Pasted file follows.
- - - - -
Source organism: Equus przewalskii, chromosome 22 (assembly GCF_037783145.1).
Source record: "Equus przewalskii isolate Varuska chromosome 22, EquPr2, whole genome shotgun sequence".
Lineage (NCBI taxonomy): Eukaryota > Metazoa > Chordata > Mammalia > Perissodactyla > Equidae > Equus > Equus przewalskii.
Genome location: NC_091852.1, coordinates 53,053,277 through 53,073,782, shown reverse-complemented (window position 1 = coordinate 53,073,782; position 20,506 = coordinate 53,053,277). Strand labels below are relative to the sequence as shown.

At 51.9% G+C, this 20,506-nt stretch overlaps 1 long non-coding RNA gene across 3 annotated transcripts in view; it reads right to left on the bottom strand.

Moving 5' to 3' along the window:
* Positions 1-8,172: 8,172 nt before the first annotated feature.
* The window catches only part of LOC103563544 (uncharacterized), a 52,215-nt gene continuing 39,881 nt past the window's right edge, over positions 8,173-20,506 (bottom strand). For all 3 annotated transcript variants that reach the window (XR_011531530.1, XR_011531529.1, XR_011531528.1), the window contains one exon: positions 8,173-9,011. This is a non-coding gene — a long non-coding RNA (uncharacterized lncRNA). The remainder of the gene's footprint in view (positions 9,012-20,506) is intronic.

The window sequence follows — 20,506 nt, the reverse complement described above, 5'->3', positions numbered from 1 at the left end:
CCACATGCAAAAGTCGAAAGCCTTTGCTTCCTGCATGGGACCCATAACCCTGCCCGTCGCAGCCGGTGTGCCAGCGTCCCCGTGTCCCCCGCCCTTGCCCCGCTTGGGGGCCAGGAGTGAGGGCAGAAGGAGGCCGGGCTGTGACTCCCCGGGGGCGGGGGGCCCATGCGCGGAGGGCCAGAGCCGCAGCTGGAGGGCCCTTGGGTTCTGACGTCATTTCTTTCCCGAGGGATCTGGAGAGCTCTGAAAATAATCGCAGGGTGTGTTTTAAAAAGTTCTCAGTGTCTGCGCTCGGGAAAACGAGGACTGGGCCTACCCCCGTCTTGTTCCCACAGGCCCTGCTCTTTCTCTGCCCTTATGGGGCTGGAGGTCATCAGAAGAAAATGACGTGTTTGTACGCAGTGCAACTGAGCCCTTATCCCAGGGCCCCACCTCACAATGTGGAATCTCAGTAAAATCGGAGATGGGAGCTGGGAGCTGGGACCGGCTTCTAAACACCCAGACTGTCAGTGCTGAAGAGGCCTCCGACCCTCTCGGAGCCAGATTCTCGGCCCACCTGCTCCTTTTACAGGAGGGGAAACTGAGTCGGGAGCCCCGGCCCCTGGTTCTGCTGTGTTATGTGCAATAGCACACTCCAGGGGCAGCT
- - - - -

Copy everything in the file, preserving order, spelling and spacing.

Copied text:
Source organism: Equus przewalskii, chromosome 22 (assembly GCF_037783145.1).
Source record: "Equus przewalskii isolate Varuska chromosome 22, EquPr2, whole genome shotgun sequence".
Lineage (NCBI taxonomy): Eukaryota > Metazoa > Chordata > Mammalia > Perissodactyla > Equidae > Equus > Equus przewalskii.
Genome location: NC_091852.1, coordinates 53,053,277 through 53,073,782, shown reverse-complemented (window position 1 = coordinate 53,073,782; position 20,506 = coordinate 53,053,277). Strand labels below are relative to the sequence as shown.

At 51.9% G+C, this 20,506-nt stretch overlaps 1 long non-coding RNA gene across 3 annotated transcripts in view; it reads right to left on the bottom strand.

Moving 5' to 3' along the window:
* Positions 1-8,172: 8,172 nt before the first annotated feature.
* The window catches only part of LOC103563544 (uncharacterized), a 52,215-nt gene continuing 39,881 nt past the window's right edge, over positions 8,173-20,506 (bottom strand). For all 3 annotated transcript variants that reach the window (XR_011531530.1, XR_011531529.1, XR_011531528.1), the window contains one exon: positions 8,173-9,011. This is a non-coding gene — a long non-coding RNA (uncharacterized lncRNA). The remainder of the gene's footprint in view (positions 9,012-20,506) is intronic.

The window sequence follows — 20,506 nt, the reverse complement described above, 5'->3', positions numbered from 1 at the left end:
CCACATGCAAAAGTCGAAAGCCTTTGCTTCCTGCATGGGACCCATAACCCTGCCCGTCGCAGCCGGTGTGCCAGCGTCCCCGTGTCCCCCGCCCTTGCCCCGCTTGGGGGCCAGGAGTGAGGGCAGAAGGAGGCCGGGCTGTGACTCCCCGGGGGCGGGGGGCCCATGCGCGGAGGGCCAGAGCCGCAGCTGGAGGGCCCTTGGGTTCTGACGTCATTTCTTTCCCGAGGGATCTGGAGAGCTCTGAAAATAATCGCAGGGTGTGTTTTAAAAAGTTCTCAGTGTCTGCGCTCGGGAAAACGAGGACTGGGCCTACCCCCGTCTTGTTCCCACAGGCCCTGCTCTTTCTCTGCCCTTATGGGGCTGGAGGTCATCAGAAGAAAATGACGTGTTTGTACGCAGTGCAACTGAGCCCTTATCCCAGGGCCCCACCTCACAATGTGGAATCTCAGTAAAATCGGAGATGGGAGCTGGGAGCTGGGACCGGCTTCTAAACACCCAGACTGTCAGTGCTGAAGAGGCCTCCGACCCTCTCGGAGCCAGATTCTCGGCCCACCTGCTCCTTTTACAGGAGGGGAAACTGAGTCGGGAGCCCCGGCCCCTGGTTCTGCTGTGTTATGTGCAATAGCACACTCCAGGGGCAGCT